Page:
Update 15 March: Hastings Borough Councillor Paul Barnett has also resigned from the SeaChange board as of this date.
“I’ve had enough.” These were the words [minute 30:03] of Councillor Kevin Dixon, the representative for Rother District Council on SeaChange’s board since 2019. Announcing his resignation, Cllr Dixon (the Liberal Democrat member for South Battle and Telham) gave a stinging speech criticising SeaChange’s practices and citing the ‘reputational damage’ of continued association with SeaChange.
Cllr Dixon said [19:31]:
Having been on the [SeaChange] board for over two years, I have felt that the reputational damage to myself and to the council of being associated with SeaChange is just too great.
And it wasn’t just reputational damage that Cllr Dixon was concerned about. He also spoke about the lack of progress and the difficulties of working with SeaChange [19:40]:
Lack of progress on key projects and the constant disagreements with the three local authorities mean that in my opinion the company is not achieving its aim.
Always someone else’s fault
Cllr Dixon went on to detail issues with various SeaChange projects, including the Queensway Gateway road, the North Queensway business park, the North East Bexhill Gateway road and the Bexhill Enterprise Park North. In each case, he said [20:50], SeaChange claimed that the issues were someone else’s fault but never the fault of SeaChange:
Many of the projects listed on the agenda when I first joined the board are still outstanding today. The most damaging is the Hastings Queensway Gateway Road which is years behind schedule. It does affect Rother and is now a much reduced scheme to what was originally proposed.
However according to SeaChange the cause of these delays is East Sussex County Council and National Highways, not SeaChange. The North Queensway Business Park, the funding of £3.5m was lost due to Hastings Borough Council not deciding the application in time, according to SeaChange.
The North East Bexhill Gateway Road still has not been adopted by the county and the North Bexhill Access Road was only adopted by the county last week. This has been causing issues with housebuilding in North East Bexhill and is the fault of course of East Sussex County Council and the housebuilders, according to SeaChange.
The Bexhill Enterprise Park North has been a continual battle with developers, SeaChange, Rother District Council officers and our planning committee with the result of a large and unnecessary cost to Rother and a scheme much changed from what Rother wants and what the planning committee decided.
Undemocractic nature of SeaChange board
He also pointed out [20:00] the undemocratic nature of the SeaChange board, whereby the three local authorities (Rother District Council, Hastings Borough Council and East Sussex County Council) who each have a representative on the board together have just 19.9% of the voting rights – the same as the single education representative (who in fact resigned from the board in 2020).
By contrast, the five businesses from the ‘business association’ (Hastings, Bexhill and East Sussex Business Association Ltd – an ‘association’ not open to local businesses to join and which appears to have been created for the sole purpose of providing pliable members for the SeaChange board) together hold 50% of the vote.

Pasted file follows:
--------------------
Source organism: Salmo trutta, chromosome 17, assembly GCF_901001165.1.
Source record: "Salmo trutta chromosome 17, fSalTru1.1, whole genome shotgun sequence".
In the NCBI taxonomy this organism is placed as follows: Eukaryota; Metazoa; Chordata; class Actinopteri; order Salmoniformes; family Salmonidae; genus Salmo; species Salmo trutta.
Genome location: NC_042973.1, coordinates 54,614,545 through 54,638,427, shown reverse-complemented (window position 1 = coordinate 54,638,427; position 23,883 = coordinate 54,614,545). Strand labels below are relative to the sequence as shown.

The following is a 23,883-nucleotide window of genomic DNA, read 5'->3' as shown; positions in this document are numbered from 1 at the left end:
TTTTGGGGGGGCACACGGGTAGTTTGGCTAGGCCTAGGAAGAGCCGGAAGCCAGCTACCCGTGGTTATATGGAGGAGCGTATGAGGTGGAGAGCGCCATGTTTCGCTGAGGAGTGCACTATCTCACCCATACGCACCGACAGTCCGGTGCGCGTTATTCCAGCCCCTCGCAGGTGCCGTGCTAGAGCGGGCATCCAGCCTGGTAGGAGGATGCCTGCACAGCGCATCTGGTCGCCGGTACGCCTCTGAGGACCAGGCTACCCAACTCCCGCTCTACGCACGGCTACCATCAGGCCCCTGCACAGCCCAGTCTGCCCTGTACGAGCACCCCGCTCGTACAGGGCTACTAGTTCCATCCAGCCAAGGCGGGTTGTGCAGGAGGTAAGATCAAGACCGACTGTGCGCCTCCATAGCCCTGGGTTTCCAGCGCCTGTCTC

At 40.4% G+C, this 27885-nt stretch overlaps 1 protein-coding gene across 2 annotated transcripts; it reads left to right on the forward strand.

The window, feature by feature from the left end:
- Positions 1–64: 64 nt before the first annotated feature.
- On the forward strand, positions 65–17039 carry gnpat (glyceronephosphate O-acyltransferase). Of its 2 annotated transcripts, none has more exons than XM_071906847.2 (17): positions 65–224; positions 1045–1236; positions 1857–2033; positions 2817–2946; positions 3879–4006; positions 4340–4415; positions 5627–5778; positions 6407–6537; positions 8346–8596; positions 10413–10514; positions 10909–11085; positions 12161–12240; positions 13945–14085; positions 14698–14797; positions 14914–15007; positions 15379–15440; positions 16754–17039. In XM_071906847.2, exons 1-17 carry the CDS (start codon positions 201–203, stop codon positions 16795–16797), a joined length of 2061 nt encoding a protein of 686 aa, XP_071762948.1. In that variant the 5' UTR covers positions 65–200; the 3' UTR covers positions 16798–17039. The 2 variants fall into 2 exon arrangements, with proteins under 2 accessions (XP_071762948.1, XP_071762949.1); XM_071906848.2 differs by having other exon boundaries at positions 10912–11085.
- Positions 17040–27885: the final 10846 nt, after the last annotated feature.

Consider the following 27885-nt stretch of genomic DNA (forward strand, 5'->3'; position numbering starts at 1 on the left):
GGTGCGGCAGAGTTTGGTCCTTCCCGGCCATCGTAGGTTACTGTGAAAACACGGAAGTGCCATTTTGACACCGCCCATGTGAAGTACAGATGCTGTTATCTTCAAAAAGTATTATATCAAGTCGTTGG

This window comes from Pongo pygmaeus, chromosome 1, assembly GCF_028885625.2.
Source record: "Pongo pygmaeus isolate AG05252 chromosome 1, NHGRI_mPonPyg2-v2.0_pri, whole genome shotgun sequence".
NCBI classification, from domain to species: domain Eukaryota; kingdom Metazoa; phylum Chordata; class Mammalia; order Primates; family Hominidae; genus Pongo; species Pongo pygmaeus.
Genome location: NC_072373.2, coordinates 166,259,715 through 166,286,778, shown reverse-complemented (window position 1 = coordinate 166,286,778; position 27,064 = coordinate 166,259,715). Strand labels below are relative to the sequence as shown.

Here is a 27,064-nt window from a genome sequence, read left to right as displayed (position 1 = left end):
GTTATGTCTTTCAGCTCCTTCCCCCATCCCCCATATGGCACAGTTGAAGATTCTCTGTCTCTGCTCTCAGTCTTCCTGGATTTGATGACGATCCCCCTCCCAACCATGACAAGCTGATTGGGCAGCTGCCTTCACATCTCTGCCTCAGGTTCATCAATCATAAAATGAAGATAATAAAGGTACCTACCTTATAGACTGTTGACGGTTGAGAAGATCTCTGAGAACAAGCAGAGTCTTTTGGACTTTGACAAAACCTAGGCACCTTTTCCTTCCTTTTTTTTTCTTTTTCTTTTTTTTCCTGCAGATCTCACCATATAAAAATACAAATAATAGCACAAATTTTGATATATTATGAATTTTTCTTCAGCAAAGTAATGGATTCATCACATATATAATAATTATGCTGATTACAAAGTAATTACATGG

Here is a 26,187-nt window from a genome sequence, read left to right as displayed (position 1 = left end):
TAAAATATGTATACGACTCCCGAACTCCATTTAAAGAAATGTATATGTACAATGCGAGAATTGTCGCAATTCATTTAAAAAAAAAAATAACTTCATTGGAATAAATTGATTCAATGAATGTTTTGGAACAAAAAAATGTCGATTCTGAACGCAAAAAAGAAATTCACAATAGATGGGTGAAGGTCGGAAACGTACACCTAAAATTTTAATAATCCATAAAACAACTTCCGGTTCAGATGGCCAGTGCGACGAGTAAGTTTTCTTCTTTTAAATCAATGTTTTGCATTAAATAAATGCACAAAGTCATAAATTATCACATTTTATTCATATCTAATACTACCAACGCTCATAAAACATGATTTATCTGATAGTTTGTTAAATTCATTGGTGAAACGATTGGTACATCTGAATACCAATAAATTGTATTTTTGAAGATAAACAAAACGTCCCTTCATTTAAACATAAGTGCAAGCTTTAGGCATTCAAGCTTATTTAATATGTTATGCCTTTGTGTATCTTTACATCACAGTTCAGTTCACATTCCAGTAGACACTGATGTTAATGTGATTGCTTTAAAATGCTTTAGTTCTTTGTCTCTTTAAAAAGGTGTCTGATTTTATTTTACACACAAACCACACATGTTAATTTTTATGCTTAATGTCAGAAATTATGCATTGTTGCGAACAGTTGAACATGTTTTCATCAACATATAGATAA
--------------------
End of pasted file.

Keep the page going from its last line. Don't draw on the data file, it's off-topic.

SeaChange “in constant conflict” with councils
At Seachangewatch, we have heard many rumours about the difficulties of working with SeaChange, and in particular with chief executive John Shaw (and have some experience of our own in this regard). Cllr Dixon didn’t mince his words on this subject [22:07]:
Surely, Mr Chairman, the concept of a regeneration company of which three councils are constituent members should mean that the company works in tandem with those authorities. The reality is that SeaChange is in constant conflict with all three authorities and the regeneration aims and objectives of all parties are severely compromised as a result.
No councillor to sit on the board
Rother’s chief executive had proposed another councillor to replace Cllr Dixon on the SeaChange board. However, Cllr Dixon put forward an amendment in which he proposed that Rother should retain membership of SeaChange, but not have a representative on the board, “until such time as that person is able to represent the best interests of the company without compromising the values of the council. The reputation and the work of the council deserves better.” [22:53]
Cllr Dixon’s amendment was put to the vote and was passed unanimously [33:08]. So for the time being, at least, Rother District Council will not have a representative on the board of SeaChange.
Will Hastings Borough Council follow suit?
Just a day later and there were mutterings that Hastings Borough Council may make the same decision. In the March 8 overview and scrutiny committee meeting, Councillor Paul Barnett, the HBC representative on the SeaChange board, said [57:23]:
I do understand that the councillor who represented Rother council has resigned from the board now and I’m considering whether Hastings should do the same.
Time to pull the plug on SeaChange
This is stunning stuff. The key ‘regeneration’ company for East Sussex has proved itself to be so inadequate to the task, and so difficult to work with, that one local council has decided unanimously that it is better not to have representation on the SeaChange board than to risk the reputational damage of being associated with the company. Another council looks very likely to follow suit. Surely it is far past time that the plug was pulled, SeaChange dissolved, and the ‘regeneration’ of roads and business parks was consigned to the bin where it belongs.